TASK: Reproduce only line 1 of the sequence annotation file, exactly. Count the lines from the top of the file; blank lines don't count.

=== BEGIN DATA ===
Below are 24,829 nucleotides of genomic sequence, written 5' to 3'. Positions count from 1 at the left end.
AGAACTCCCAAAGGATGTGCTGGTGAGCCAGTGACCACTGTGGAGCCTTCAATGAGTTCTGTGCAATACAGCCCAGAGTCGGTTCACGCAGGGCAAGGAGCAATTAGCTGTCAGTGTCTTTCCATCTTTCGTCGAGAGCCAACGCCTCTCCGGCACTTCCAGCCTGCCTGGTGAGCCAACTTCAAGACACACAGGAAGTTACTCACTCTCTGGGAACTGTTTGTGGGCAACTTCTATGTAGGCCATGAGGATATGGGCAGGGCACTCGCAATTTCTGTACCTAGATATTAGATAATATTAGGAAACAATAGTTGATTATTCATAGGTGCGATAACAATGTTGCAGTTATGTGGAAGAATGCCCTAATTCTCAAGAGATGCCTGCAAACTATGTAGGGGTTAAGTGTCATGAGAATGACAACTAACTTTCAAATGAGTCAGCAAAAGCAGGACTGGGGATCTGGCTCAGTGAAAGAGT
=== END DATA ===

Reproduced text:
Below are 24,829 nucleotides of genomic sequence, written 5' to 3'. Positions count from 1 at the left end.